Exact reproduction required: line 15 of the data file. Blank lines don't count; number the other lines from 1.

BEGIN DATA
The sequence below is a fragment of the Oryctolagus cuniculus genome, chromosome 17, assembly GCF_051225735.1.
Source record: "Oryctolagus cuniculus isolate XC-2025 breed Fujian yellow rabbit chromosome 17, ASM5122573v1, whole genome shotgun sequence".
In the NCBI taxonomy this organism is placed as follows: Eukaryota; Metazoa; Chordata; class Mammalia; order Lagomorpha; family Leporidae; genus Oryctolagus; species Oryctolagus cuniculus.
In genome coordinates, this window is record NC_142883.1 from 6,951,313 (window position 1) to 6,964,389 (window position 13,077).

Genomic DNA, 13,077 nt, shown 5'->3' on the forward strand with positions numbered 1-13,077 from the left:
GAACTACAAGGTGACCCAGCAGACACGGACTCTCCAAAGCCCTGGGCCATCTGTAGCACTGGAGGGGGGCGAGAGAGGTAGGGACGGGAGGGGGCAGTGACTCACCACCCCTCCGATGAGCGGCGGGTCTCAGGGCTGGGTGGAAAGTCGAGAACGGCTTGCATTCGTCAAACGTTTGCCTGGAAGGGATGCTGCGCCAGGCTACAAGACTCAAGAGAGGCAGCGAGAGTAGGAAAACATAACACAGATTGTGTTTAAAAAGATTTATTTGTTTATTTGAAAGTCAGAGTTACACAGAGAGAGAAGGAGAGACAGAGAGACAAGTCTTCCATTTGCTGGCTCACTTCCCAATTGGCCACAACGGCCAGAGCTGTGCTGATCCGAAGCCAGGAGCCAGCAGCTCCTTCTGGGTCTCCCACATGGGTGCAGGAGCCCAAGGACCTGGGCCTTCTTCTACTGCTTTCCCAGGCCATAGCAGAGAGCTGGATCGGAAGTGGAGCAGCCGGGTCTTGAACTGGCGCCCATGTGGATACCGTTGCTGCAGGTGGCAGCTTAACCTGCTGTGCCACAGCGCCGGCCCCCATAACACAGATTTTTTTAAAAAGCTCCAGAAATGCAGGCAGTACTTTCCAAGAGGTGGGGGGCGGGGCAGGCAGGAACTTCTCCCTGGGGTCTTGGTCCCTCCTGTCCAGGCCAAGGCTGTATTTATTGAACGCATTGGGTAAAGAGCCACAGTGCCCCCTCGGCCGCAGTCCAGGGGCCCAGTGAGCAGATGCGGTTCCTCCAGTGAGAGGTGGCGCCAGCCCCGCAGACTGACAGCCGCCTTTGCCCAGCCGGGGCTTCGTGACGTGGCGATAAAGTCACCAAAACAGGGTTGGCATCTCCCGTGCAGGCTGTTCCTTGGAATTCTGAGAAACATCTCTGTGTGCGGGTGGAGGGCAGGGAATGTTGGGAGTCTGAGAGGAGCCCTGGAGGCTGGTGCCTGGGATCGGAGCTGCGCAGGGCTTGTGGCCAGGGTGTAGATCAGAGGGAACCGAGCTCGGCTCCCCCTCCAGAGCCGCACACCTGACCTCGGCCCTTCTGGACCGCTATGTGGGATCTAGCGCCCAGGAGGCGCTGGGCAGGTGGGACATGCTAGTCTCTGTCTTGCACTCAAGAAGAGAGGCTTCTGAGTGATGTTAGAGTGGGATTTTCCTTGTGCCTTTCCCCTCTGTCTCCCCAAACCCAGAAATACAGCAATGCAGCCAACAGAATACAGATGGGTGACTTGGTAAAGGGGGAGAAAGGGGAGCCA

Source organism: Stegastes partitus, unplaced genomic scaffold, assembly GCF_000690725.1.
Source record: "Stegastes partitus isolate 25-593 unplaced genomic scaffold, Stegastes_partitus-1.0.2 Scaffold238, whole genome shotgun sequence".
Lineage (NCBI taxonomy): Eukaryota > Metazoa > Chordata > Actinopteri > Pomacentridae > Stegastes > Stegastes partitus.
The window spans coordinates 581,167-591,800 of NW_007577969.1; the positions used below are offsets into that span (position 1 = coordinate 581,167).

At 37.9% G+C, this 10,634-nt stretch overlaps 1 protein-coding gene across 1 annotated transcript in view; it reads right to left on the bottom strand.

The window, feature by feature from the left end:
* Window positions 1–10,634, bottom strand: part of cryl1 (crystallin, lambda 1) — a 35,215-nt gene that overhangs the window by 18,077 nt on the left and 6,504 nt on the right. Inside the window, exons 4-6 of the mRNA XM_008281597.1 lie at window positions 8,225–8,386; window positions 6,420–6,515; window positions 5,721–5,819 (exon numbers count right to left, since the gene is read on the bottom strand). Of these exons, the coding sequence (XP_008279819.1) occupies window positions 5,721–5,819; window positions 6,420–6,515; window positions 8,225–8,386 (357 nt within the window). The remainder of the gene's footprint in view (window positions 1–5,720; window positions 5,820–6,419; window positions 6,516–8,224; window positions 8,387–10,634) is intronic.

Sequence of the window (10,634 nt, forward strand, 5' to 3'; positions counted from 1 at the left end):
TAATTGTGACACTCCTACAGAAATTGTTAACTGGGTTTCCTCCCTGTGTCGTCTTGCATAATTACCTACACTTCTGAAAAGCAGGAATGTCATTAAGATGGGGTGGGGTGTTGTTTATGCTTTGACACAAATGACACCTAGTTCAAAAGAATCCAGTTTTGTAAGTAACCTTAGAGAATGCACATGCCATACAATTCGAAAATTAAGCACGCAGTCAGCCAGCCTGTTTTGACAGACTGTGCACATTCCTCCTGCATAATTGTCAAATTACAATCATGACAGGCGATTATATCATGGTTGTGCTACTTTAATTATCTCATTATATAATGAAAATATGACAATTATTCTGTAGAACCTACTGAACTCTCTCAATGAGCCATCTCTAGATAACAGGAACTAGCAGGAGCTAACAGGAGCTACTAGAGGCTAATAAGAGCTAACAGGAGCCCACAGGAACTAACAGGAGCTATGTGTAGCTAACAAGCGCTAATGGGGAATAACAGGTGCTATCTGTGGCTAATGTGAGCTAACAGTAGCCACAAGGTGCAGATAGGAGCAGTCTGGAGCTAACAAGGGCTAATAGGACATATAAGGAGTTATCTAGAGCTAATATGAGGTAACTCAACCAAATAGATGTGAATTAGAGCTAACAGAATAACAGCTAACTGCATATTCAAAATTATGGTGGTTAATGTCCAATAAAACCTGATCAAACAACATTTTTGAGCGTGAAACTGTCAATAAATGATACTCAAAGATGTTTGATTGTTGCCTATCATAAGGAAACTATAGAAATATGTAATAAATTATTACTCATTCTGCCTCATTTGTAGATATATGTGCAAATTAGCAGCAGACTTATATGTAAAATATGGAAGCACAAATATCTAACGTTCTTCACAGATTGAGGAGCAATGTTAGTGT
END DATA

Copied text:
TAATTGTGACACTCCTACAGAAATTGTTAACTGGGTTTCCTCCCTGTGTCGTCTTGCATAATTACCTACACTTCTGAAAAGCAGGAATGTCATTAAGATGGGGTGGGGTGTTGTTTATGCTTTGACACAAATGACACCTAGTTCAAAAGAATCCAGTTTTGTAAGTAACCTTAGAGAATGCACATGCCATACAATTCGAAAATTAAGCACGCAGTCAGCCAGCCTGTTTTGACAGACTGTGCACATTCCTCCTGCATAATTGTCAAATTACAATCATGACAGGCGATTATATCATGGTTGTGCTACTTTAATTATCTCATTATATAATGAAAATATGACAATTATTCTGTAGAACCTACTGAACTCTCTCAATGAGCCATCTCTAGATAACAGGAACTAGCAGGAGCTAACAGGAGCTACTAGAGGCTAATAAGAGCTAACAGGAGCCCACAGGAACTAACAGGAGCTATGTGTAGCTAACAAGCGCTAATGGGGAATAACAGGTGCTATCTGTGGCTAATGTGAGCTAACAGTAGCCACAAGGTGCAGATAGGAGCAGTCTGGAGCTAACAAGGGCTAATAGGACATATAAGGAGTTATCTAGAGCTAATATGAGGTAACTCAACCAAATAGATGTGAATTAGAGCTAACAGAATAACAGCTAACTGCATATTCAAAATTATGGTGGTTAATGTCCAATAAAACCTGATCAAACAACATTTTTGAGCGTGAAACTGTCAATAAATGATACTCAAAGATGTTTGATTGTTGCCTATCATAAGGAAACTATAGAAATATGTAATAAATTATTACTCATTCTGCCTCATTTGTAGATATATGTGCAAATTAGCAGCAGACTTATATGTAAAATATGGAAGCACAAATATCTAACGTTCTTCACAGATTGAGGAGCAATGTTAGTGT